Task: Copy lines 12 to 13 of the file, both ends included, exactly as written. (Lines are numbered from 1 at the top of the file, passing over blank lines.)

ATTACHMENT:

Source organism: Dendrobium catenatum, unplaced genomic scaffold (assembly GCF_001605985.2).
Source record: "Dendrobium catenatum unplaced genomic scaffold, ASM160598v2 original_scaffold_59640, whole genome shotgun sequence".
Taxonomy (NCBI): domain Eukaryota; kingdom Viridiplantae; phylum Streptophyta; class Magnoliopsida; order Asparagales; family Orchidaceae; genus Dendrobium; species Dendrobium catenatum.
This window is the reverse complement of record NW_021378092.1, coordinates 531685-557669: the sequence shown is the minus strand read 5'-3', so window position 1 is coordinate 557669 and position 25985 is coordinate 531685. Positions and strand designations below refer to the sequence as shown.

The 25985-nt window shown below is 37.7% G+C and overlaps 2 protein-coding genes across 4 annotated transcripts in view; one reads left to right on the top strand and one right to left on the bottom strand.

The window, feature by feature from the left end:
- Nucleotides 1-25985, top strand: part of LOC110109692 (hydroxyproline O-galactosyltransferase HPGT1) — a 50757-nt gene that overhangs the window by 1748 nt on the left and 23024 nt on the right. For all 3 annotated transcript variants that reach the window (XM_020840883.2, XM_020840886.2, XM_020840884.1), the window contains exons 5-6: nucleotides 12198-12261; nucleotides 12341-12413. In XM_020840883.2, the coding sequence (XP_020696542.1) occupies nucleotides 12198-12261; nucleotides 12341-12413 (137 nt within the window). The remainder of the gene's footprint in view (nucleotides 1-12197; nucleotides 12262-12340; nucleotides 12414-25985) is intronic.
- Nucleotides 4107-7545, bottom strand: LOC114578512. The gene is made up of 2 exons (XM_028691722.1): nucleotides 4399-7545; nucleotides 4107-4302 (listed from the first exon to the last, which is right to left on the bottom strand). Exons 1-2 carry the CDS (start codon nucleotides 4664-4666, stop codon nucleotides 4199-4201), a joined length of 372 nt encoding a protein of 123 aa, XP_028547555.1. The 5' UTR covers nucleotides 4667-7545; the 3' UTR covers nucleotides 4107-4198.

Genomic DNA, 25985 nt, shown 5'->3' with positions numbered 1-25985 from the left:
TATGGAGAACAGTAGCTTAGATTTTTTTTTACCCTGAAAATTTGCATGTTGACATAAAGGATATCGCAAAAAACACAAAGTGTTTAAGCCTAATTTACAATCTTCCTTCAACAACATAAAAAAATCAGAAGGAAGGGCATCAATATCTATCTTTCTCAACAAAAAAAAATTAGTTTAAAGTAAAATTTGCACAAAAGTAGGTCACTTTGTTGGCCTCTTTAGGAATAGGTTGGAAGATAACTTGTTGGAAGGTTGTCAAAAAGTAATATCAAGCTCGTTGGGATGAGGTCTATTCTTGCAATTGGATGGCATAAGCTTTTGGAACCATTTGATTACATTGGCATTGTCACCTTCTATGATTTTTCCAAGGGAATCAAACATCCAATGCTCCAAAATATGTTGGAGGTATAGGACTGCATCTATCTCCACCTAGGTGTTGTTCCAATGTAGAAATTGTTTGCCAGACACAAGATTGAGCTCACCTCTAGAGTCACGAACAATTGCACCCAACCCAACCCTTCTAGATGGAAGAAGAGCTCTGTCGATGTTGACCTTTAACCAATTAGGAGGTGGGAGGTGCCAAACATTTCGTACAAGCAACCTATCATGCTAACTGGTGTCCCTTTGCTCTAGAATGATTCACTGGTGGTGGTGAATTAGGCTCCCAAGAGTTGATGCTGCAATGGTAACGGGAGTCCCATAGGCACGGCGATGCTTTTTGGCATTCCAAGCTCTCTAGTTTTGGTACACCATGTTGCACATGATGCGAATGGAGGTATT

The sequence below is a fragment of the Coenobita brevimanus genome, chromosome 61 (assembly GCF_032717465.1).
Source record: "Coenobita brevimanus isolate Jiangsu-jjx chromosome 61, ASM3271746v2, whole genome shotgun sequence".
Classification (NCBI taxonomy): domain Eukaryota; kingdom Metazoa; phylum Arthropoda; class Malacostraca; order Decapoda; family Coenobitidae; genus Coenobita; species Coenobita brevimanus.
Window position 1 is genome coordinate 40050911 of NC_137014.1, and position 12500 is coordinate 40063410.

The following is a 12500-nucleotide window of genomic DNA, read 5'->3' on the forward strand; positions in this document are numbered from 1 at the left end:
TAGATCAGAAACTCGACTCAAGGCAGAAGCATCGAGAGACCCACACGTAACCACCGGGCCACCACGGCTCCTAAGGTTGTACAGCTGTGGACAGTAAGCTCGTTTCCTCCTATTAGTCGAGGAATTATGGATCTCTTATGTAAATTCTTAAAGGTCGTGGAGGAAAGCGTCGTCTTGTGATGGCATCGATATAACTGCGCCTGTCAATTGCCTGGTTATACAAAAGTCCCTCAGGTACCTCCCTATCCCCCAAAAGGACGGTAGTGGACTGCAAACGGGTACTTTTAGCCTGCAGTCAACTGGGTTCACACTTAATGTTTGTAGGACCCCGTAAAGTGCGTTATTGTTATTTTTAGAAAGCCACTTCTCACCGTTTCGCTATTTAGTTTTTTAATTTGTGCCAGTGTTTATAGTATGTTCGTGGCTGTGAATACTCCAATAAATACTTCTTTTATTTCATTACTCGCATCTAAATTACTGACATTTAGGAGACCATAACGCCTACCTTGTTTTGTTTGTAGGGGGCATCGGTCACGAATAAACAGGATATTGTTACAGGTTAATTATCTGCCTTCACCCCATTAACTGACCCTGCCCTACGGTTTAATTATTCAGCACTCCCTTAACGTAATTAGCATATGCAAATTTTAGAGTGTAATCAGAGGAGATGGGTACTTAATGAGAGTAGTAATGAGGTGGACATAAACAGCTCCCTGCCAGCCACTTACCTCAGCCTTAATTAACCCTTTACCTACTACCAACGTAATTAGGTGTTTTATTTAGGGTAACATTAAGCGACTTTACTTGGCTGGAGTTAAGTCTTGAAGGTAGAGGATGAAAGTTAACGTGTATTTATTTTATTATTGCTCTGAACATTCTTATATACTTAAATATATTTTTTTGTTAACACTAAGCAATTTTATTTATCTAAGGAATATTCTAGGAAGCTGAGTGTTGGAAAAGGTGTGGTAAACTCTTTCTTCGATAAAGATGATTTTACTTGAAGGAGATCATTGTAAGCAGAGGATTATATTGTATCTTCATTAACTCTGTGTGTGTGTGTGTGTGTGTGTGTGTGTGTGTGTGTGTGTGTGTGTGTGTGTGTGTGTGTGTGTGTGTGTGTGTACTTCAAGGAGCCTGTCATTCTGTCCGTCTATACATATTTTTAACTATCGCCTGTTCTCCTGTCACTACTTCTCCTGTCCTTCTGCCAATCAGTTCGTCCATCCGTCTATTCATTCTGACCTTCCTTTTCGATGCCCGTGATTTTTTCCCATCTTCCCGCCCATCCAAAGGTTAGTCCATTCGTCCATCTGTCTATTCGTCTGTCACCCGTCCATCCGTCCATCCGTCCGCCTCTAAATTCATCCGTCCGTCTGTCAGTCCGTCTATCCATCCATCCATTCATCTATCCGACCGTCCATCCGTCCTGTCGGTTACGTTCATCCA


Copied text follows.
Source record: "Coenobita brevimanus isolate Jiangsu-jjx chromosome 61, ASM3271746v2, whole genome shotgun sequence".
Classification (NCBI taxonomy): domain Eukaryota; kingdom Metazoa; phylum Arthropoda; class Malacostraca; order Decapoda; family Coenobitidae; genus Coenobita; species Coenobita brevimanus.